If you have ever wondered why it’s so hard to upgrade the habits, practices and rituals that make up your time management system, then you need look no further. Apparently, it has a lot to do with brain physiology:
Similarly, if you want to create permanent new patterns of behavior in people (including yourself), you must embed them in the basal ganglia. Taking on new patterns (also known as learning) often feels unfamiliar and painful, because it means consciously overriding deeply comfortable neuronal circuitry. It also draws on parts of the brain that require more effort and energy, such as the prefrontal cortex, which is associated with deliberate executive functions such as planning and thinking ahead.
This intriguing article talks about the need to establish new habits through repetition, and the neural pathways that are created when enough attention is placed on taking actions like re-labelling certain responses.
As I mentioned in a prior post, the hardest part of teaching new time management techniques is not getting the mostly common-sense concepts across to the class. Instead, it’s helping them to implement the new habits, practices and rituals required to make an effective upgrade.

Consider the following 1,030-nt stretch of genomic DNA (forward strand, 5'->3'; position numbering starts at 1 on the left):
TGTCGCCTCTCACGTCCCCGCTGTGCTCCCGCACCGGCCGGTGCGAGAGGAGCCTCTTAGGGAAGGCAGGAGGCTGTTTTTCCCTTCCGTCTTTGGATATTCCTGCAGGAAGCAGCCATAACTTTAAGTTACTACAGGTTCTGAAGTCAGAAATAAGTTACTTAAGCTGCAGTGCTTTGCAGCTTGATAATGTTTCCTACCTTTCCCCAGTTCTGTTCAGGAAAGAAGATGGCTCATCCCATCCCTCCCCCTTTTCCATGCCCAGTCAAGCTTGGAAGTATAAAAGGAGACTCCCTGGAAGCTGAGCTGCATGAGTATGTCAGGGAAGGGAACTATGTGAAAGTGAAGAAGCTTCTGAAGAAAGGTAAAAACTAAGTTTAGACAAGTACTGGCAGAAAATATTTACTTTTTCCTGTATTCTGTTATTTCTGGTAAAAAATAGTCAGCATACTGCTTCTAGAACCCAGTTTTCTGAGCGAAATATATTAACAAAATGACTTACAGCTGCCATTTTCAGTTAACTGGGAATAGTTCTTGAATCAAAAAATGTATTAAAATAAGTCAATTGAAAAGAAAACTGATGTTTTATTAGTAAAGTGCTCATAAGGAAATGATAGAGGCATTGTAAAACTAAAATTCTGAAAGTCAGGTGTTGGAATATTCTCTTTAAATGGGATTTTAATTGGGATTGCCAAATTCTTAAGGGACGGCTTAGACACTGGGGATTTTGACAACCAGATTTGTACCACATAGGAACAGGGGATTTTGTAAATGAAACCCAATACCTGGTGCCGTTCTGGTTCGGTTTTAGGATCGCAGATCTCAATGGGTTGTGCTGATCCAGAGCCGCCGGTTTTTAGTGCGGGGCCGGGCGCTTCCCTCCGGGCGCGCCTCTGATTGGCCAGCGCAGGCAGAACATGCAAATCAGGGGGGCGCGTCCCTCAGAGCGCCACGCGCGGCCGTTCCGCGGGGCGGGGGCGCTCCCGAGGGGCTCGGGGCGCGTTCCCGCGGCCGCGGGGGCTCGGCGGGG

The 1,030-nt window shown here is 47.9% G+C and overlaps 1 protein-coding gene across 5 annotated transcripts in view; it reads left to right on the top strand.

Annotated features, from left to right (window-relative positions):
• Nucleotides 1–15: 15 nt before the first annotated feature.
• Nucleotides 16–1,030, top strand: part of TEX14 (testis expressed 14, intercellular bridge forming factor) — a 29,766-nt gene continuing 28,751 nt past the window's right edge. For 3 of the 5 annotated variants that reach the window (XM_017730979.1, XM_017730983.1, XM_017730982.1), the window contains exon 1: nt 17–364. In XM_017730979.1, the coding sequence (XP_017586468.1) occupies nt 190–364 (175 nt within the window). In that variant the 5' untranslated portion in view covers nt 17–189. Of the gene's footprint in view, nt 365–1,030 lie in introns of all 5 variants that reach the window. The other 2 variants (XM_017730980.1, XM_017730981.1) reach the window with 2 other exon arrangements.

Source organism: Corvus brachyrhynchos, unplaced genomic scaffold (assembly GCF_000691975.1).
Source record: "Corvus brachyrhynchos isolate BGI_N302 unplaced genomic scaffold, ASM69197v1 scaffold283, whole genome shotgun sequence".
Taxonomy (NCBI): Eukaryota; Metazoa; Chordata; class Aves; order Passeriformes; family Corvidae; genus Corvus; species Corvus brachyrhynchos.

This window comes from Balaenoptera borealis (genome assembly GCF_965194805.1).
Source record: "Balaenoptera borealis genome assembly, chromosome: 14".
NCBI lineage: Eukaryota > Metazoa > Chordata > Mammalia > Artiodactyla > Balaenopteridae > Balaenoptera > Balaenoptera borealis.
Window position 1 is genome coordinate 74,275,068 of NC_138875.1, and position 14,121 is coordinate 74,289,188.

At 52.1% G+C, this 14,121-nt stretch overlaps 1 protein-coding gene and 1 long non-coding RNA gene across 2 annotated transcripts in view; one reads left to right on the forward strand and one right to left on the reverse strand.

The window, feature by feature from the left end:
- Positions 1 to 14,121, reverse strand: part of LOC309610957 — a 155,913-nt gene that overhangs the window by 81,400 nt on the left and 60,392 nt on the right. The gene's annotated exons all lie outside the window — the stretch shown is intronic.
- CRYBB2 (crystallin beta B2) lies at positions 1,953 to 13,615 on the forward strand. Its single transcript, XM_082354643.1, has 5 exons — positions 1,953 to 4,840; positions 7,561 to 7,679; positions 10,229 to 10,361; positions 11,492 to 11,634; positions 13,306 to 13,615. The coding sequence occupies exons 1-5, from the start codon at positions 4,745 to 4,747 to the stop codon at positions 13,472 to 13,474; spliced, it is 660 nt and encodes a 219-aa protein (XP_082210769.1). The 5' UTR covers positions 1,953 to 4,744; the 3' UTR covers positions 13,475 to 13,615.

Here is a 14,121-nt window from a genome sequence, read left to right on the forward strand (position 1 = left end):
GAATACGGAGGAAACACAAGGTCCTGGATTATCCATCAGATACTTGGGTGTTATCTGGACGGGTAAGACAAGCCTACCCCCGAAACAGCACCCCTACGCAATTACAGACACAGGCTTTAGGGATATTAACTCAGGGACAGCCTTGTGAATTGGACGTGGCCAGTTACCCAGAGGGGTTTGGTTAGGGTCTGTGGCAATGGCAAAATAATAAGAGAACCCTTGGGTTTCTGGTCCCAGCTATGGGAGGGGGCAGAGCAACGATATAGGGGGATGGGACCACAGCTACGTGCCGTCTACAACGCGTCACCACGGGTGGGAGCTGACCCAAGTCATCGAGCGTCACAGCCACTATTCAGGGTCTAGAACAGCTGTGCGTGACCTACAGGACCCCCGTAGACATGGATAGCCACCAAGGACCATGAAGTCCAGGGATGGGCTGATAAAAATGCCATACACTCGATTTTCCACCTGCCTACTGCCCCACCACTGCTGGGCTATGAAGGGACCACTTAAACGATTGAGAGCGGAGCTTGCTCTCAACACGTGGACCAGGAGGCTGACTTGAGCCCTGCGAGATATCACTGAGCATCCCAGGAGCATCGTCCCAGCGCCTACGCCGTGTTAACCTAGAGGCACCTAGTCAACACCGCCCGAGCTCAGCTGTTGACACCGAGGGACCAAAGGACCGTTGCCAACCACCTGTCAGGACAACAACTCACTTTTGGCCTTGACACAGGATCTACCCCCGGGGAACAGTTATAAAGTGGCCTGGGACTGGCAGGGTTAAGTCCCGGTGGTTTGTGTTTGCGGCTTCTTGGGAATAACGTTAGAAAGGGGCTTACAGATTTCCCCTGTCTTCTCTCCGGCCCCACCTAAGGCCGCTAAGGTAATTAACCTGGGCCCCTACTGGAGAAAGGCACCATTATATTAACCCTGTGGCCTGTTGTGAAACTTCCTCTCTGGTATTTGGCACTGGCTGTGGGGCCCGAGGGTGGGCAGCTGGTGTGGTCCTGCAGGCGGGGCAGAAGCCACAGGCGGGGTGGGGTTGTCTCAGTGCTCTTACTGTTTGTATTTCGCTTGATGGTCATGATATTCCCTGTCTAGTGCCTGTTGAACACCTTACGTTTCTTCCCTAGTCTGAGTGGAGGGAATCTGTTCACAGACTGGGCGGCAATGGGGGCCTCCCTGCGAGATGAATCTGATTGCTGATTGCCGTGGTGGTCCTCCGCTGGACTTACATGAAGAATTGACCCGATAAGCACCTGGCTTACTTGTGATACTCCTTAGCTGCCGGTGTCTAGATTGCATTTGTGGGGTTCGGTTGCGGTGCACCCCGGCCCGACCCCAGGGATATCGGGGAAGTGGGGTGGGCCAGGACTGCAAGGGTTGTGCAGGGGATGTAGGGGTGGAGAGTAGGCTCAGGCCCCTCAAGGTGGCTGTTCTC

There is no simple and easy answer to this challenge – I get the feeling from reading this article and others that the research is in its early days, especially when it comes to making changes that don’t involve life-threats (like smoking or taking drugs.) Nevertheless, the article makes some important points, even though it doesn’t describe the need to create an environment that makes habit change easy.
That’s the Way We (Used to) Do Business Around Here from the Strategy and Business Journal.